It seems strange that despite of the fact that kids require much more sleep than adults do, many kids resist going to sleep with every fiber in their body.
Why is that? Why do we have to invent hundreds of different stories to get them to bed?
The reasons are different from one child to another, but the most common themes, from our experience, are the following: feeling excluded from the ongoing family activity (the rest of the family will continue to have fun and she/he will miss it), anxiety (monsters under the bed or other scary story she/he can be frighten of), the lack of physical activities during the day, the continuous connection to the stimulants (social media, TV, computer games, that won’t allow the brain to enter the relaxation mode).
But how much should sleep our child?
1 to 4 weeks old - Newborns sleep approximately 16 -17 hours a day with periods of wakefulness lasting 1 -3 hours. However, most newborns have not developed a night/day sleep cycle, so their periods of sleep and wakefulness can vary in all hours of the day. Most parents will have to adjust their own sleep schedules to accommodate newborns.
1 to 4 months old - Babies of this age still tend to sleep about the same amount of hours, but their night/day sleep cycles begin to kick in, allowing them to sleep longer at night, although they still wake for feedings and changes.
4 months to 1 year - Babies of this age still require between 14 -15 hours of sleep everyday. However, many of them are able to sleep through most of the night, and take up to 3 naps during the day and evening. During this period, it is important to really begin to establish healthy sleep habits for your child.
1 to 3 years - Most toddlers need about 12 - 14 hours of sleep, but often get less due to the schedules of parents and older children in the house. They will more than likely lose their early morning nap and early evening nap and tend to only take one nap a day.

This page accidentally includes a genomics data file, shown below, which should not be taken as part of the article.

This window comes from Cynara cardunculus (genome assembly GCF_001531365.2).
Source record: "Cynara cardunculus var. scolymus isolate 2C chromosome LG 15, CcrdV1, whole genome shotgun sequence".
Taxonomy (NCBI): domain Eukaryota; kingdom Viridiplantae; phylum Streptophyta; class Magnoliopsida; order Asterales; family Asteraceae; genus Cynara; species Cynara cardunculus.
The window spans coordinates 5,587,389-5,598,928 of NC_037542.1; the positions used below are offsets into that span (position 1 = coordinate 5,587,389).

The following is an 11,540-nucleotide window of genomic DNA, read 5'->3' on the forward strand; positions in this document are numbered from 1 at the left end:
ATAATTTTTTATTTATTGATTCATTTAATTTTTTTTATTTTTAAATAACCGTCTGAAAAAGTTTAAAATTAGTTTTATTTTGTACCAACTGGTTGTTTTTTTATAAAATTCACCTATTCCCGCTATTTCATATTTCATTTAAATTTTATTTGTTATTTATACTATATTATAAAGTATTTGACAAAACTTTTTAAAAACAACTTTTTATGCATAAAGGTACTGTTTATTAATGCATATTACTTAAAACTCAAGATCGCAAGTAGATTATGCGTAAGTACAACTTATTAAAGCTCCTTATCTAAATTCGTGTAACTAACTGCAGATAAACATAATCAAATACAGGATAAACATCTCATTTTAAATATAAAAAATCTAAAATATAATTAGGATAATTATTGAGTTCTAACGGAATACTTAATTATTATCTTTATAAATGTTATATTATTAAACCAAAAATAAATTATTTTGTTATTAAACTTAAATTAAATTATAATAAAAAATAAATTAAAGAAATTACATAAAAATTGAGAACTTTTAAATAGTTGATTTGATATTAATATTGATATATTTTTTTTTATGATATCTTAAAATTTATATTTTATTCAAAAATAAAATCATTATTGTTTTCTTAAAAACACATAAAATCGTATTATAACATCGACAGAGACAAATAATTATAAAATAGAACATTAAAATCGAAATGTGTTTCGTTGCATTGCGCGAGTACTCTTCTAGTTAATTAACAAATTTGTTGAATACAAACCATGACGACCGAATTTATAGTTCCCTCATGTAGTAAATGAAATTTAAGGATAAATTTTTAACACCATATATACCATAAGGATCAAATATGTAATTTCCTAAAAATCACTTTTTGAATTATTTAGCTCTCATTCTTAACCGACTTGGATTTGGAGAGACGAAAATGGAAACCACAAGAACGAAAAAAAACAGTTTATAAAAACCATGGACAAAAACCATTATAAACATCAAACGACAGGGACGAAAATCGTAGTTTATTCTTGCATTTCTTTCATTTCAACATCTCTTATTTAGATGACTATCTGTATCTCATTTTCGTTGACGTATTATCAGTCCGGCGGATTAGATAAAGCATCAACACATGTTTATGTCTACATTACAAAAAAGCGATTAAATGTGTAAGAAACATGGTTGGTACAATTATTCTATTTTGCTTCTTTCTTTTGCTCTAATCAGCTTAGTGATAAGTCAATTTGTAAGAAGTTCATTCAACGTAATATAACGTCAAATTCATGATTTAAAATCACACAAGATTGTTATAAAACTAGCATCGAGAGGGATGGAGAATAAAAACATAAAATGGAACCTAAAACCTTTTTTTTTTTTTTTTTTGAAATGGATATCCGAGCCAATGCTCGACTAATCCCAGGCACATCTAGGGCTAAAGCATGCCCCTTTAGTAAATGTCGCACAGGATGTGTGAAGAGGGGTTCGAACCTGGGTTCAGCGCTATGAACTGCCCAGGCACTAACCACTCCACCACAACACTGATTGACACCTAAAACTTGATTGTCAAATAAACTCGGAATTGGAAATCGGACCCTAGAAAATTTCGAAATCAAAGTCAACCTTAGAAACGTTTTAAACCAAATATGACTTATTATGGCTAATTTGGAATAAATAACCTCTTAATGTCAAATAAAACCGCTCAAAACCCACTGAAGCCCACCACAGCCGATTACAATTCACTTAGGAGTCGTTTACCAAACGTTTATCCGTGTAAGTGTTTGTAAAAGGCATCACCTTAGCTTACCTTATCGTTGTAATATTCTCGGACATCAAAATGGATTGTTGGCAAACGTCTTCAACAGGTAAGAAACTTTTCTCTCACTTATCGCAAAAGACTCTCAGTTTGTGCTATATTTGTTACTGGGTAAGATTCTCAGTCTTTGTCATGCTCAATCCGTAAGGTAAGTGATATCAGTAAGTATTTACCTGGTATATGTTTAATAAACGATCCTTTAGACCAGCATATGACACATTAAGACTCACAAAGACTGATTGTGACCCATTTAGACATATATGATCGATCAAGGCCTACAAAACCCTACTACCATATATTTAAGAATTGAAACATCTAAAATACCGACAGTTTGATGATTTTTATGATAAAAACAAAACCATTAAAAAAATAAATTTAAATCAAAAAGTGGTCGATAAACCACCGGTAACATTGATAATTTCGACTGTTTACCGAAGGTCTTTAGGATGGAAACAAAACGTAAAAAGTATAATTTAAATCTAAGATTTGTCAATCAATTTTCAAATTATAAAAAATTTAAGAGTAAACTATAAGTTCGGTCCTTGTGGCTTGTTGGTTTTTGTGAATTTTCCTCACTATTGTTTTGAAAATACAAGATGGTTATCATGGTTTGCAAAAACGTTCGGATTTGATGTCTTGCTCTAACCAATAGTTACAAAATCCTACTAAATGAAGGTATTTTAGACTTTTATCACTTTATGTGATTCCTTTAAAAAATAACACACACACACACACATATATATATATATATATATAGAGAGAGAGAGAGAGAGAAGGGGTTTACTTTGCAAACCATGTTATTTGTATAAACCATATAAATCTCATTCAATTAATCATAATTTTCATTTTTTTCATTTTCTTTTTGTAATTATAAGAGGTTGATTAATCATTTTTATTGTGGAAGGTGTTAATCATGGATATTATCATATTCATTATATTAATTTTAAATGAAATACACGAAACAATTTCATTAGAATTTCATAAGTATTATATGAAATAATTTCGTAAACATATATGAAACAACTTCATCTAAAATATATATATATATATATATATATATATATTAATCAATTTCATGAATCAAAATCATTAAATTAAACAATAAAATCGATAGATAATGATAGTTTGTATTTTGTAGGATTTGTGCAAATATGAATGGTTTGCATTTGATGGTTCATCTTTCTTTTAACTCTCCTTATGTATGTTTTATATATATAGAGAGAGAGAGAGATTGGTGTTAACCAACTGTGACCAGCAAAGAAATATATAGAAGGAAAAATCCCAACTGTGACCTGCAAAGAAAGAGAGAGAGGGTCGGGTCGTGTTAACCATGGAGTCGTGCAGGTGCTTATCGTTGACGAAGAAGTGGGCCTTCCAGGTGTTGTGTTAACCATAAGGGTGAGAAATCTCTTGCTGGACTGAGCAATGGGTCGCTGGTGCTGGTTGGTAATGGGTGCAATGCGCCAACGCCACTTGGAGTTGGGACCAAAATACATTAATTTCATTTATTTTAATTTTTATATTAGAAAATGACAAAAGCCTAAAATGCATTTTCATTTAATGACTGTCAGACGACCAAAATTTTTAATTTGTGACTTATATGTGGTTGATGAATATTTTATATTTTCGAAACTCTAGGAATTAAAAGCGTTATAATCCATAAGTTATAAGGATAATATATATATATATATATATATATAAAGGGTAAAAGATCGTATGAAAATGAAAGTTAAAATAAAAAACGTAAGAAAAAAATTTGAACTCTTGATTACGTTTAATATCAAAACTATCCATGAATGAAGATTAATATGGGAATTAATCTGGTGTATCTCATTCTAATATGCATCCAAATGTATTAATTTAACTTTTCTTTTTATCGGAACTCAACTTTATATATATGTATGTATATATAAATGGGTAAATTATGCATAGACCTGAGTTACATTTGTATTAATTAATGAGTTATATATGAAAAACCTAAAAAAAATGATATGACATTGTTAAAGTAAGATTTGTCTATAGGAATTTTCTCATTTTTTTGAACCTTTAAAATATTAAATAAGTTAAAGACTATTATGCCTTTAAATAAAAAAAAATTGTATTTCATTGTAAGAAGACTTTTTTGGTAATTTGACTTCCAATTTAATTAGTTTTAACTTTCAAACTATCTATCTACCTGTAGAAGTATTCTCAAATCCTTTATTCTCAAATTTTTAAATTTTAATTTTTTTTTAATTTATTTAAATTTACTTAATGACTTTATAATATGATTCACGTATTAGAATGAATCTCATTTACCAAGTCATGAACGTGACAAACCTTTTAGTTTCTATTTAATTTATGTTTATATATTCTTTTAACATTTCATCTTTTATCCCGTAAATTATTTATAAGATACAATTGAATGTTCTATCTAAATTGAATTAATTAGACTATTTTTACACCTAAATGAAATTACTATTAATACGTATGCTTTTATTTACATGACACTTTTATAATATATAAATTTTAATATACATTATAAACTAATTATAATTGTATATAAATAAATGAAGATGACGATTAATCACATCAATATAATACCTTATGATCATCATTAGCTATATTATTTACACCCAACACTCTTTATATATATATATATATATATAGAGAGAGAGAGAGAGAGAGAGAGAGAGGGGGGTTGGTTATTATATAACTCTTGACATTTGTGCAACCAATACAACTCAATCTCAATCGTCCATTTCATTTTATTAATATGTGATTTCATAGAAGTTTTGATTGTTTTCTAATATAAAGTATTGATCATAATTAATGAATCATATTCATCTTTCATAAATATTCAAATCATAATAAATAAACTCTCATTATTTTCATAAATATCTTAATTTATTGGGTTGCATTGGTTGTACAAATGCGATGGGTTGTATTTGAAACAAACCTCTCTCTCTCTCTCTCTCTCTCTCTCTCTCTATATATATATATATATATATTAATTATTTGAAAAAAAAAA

3 to 6 years - Approximately 11 - 12 hours of sleep. Younger children of this group may still require a short nap during the day, but the need to nap usually diminishes by the time they enter the first grade.
7 to 12 years - Children of these age groups tend to need about 10 -12 hours of nightly sleep, but often only get about 9 -10 hours.
13 to 18 years - Teens of this age require about 8 - 10 hours of sleep, but rarely get the full amount they need. The demands of schoolwork, after school programs and activities often cut into their nightly sleep. Most teens reports getting about 6 - 8 hours of sleep.
SO, what should do to help our children fall asleep easier? From setting strict bedtimes to avoiding sugary foods, here are five top tips for helping children to go to sleep at night, according to the experts:
Set an individualized bedtime. School-age children need between 9 and 11 hours of sleep each night, but there’s a lot of variability in sleep needs and patterns. Most kids have patterns that don’t change much, no matter what you do. An early riser will still get up early even if you put them to bed later, and a night owl won’t usually fall asleep until their body is ready. Know how much sleep your child needs to wake up refreshed and set an appropriate bedtime.